Monday, July 22, 2013

"Here’s what could make or break Abe’s reform plan"

Commentary by Roger Erickson

Warren Mosler writes: "Seriously! :( [To fund public initiative for the nation of Japan] it's crucial that [their PM] pushes ahead with plans to raise a controversial consumption tax "

quoted from: Here’s what could make or break Abe’s reform plan

Hey, the fiat's gotta come from SOMEWHERE, right? :(

After all, fiat doesn't just grow on citizens! Nor Public Initiative, being the same thing.

Ya gotta wonder who first decided that public initiative - aka, fiat - was something we had to get from someone else in order to have. By the way, Peter Peterson offers public fiat, for a fee! So where did HE get our fiat, to sell to us? He prefers that you don't ask - supposedly to "avoid confusion".

According to accountants, our original debt started with the Big Bang debt event! One has to smell shamans or an orthodox economics priesthood at work here, touting an original debt-sin.

How else do you justify an industry that's more trouble than it's worth? Well?? Any theories? :)

They have to invent something!  They may be killing us, but you DO have to wonder about the chutzpah of parasites that parasitize even themselves!  Who knew that self-assisted group suicide was a protection racket? Priests and accountants and investment bankers throughout history, that's who. Oh, and their latest orthodox economics priestly order too.

We're all anti authoritarian-theists now, if we want to survive. There's always yet another Age of Reason unfolding, but only if we allow reason to be extended. That requires acknowledging emerging operations and exploring emerging options, not letting deranged shamans dictate which few public options we're allowed to explore, based on their presumptions. Orthodox shamanism has no shame, unless we apply it. Without feedback, frauds will always take just as much as they can get away with.

Viva la Public Initiative, including enough initiative to ignore deranged shamans. :)


Anonymous said...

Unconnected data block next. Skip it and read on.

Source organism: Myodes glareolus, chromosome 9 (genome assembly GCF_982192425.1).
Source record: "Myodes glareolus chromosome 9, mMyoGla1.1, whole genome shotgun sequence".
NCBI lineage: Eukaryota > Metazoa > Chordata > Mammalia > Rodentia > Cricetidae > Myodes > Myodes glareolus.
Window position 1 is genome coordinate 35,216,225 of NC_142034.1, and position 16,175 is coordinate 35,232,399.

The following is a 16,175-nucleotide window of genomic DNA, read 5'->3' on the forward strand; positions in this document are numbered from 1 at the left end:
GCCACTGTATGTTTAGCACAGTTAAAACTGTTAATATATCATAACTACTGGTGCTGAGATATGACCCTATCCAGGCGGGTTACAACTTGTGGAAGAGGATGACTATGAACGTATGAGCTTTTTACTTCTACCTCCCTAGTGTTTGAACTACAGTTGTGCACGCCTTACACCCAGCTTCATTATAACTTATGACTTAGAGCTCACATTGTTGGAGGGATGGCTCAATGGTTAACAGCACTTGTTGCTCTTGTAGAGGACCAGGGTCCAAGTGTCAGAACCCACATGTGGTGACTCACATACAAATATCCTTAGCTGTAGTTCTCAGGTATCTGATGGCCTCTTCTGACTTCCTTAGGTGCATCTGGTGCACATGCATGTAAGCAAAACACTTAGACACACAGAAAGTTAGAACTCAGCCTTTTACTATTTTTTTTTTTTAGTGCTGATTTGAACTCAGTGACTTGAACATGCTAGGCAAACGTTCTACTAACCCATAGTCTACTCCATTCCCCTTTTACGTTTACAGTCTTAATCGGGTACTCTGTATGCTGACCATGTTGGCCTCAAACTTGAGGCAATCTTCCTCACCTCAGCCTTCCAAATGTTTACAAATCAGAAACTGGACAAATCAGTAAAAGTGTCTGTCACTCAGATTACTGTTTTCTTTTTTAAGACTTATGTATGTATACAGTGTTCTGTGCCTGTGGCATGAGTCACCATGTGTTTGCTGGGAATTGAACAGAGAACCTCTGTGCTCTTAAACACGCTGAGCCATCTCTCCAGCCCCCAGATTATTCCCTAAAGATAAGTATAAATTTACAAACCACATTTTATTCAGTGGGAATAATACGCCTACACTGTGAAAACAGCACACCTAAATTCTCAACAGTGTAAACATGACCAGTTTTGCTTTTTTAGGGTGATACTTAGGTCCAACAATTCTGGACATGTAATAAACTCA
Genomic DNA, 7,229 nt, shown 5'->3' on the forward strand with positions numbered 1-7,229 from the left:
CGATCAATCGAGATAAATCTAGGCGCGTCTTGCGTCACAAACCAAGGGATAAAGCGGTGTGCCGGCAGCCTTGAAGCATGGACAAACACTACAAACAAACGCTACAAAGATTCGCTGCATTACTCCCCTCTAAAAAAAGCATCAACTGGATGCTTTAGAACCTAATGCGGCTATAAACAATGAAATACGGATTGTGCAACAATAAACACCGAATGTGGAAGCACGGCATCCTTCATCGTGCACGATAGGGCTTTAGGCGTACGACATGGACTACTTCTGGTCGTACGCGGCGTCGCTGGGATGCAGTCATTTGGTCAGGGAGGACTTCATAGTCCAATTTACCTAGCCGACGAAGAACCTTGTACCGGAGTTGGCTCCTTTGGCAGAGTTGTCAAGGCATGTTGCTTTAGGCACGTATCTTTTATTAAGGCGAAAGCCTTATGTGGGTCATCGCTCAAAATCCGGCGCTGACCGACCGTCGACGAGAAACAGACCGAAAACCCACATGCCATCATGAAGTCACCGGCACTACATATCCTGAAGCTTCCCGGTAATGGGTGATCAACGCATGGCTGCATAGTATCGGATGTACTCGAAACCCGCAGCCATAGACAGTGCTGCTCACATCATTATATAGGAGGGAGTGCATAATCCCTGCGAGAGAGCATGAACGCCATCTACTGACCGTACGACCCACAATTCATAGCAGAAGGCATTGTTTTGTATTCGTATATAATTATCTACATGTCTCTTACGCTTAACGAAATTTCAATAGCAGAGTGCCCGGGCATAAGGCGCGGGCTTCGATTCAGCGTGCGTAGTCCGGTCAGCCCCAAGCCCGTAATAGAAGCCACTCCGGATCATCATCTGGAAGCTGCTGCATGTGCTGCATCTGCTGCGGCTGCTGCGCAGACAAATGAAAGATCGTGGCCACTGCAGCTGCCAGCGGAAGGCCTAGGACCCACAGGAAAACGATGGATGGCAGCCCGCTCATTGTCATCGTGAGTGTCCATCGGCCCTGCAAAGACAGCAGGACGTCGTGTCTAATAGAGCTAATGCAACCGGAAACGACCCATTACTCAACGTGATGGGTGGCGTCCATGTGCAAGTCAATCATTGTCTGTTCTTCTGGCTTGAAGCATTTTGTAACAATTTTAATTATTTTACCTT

"Abe must show that his fiscal expansion plan is credible by enacting a fiscal contraction."

Anonymous said...
This comment has been removed by the author.
Anonymous said...

"Ya gotta wonder who first decided that public initiative - aka, fiat - was something we had to get from someone else in order to have".

Fiat is basically a piece of paper you give to someone in exchange for something which has more value than a piece of paper.

You can always convince people to give you valuable things in exchange for the piece of paper if you tell them that they need the piece of paper to pay an obligatory tax.

However, you can't always convince people to give you valuable things (in exchange for the piece of paper) beyond the value of that tax obligation.

What you are doing at that point is asking them to invest in the piece of paper - i.e. to give you valuable things in exchange for something which doesn't necessarily have a value to anyone.

You are asking them (and by 'them' I mean people in general) to 'save'. i.e. to accumulate your pieces of paper for no other reason than to hold them as a security.

At that point - when you ask someone to exchange valuable things for your piece of paper even though no-one actually needs them to pay taxes - you are asking them to give you something which you do not currently have a legal right to.

By this I mean that their acceptance of the piece of paper is not determined by the fact that they owe you something by law (i.e. taxes).

Instead, you are asking them to 'invest' in your paper, and to give you something in return for your debt.

Correct me if I'm wrong

googleheim said...



Tom Hickey said...

@ y

The tax obligation is sufficient to create demand for the payment token, but not necessary. If the payment token is used beyond a tax token, then there is likely to be an economic reason, especially if there is no further legal reason, like legal tender laws that mandate acceptance.

The non-tax reasons can be viewed in essence as convenience and security. The first results from lower transaction cost and the second from lower risk. There is a tradeoff between these.

For instance, take the use of Bitcoin in international transaction. There is greater convenience since no exchange rate transaction fee is involved and no bank servie fee. There is also greater security in the sense of privacy. But there could be less security in terms of currency stability due to exchange volatility. But overall, I'd say Bitcoin is well positioned for a lot of international use, even though there is no tax obligation involved in demand for it.

Could something like Bitcoin compete with national currencies. We are already seeing that in the undeveloped world for a variety of reasons that make digital currency more attractive.

However, Bitcoin is only valuable at present owing to its exchangeability for national currencies, against which is value is measured. That could change with broader and deeper use.